“Little China of Europe” sees the future big

By Marie Charrel

Published today at 1:33 a.m.

Tomislav Donchev, the Bulgarian Deputy Prime Minister, is convinced of this. In the wake of the Covid-19 crisis, Eastern Europe could become, a little more, the “Little China of Europe”. “The new member states will be even more important for European industry when it recovers from the external shock of the pandemic”, he told Euractiv, the European news website, in mid-April. Insisting on the speed with which Bulgarian companies are able to reorganize their production chains, he welcomes the “Opportunities” that the situation also represents for his country.

Article reserved for our subscribers Read also Central Europe returns to dynamic growth

While the pandemic has underscored the importance of relocating strategic industries, will Central and Eastern Europe be the big winner when factories return?

“It is premature to speak about it, because, for the moment, local governments are mainly working to limit the serious economic and social damage linked to the crisis”, Dominik Owczarek, an analyst at the Institute of Public Affairs, an independent think tank in Warsaw, notes. The region, dependent on German car manufacturers, is indeed very affected by the recession of Germany, its main partner. “Still, in the medium term these countries have all the assets to benefit from such a movement”, says Grzegorz Sielewicz, economist at Coface, in the Polish capital.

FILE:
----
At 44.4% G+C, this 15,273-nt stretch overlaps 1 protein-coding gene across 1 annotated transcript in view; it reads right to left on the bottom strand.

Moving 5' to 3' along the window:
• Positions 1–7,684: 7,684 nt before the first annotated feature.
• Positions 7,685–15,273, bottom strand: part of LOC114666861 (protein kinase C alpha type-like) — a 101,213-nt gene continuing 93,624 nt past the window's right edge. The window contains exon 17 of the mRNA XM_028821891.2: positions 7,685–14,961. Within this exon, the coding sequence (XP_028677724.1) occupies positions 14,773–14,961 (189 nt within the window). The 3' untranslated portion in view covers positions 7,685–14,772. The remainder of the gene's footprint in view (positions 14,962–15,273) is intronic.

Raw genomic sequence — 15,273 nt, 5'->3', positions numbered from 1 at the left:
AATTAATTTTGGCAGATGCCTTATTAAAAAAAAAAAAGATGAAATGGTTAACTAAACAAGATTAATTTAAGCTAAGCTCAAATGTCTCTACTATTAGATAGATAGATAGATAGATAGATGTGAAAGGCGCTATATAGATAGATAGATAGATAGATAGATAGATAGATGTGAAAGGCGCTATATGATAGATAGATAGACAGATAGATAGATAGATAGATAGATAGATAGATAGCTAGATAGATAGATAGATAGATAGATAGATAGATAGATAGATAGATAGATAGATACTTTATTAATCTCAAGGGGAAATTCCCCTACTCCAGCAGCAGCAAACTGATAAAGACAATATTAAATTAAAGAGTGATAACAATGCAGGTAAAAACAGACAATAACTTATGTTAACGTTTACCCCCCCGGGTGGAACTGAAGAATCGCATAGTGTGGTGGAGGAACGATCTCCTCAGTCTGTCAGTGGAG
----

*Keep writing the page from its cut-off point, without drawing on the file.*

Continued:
Eldorado of automobile manufacturers

Starting with their solid industrial base. It weighs 23% of gross domestic product (GDP) in the Czech Republic, 20% in Slovakia, Slovenia and Romania, 19% in Hungary or 17% in Poland, according to the World Bank, against 10% in France.

“In Czech Bohemia, the industrial tradition has been established since the XIXe century, and it endured under communism “, recalls historian Roman Krakovsky, author of Populism in Central and Eastern Europe (Fayard, 2019). Elsewhere, the sector developed especially after the fall of the Soviet bloc, in the wake of more or less chaotic privatizations, then the arrival of Western investors.

As a result, in less than two decades, the region has become the home of car manufacturers. In 2018, 3.3 million vehicles were built within the Visegrad group (Poland, Hungary, Czech Republic, Slovakia), compared to 1.2 million in 2000. “These countries are very integrated in European production chains, and it is there that car manufacturers have located their most competitive factories”, explains Stéphane Colliac, regional specialist at BNP Paribas.

You have 68.96% of this article to read. The suite is reserved for subscribers.

Source link

Leave a Reply

Your email address will not be published. Required fields are marked *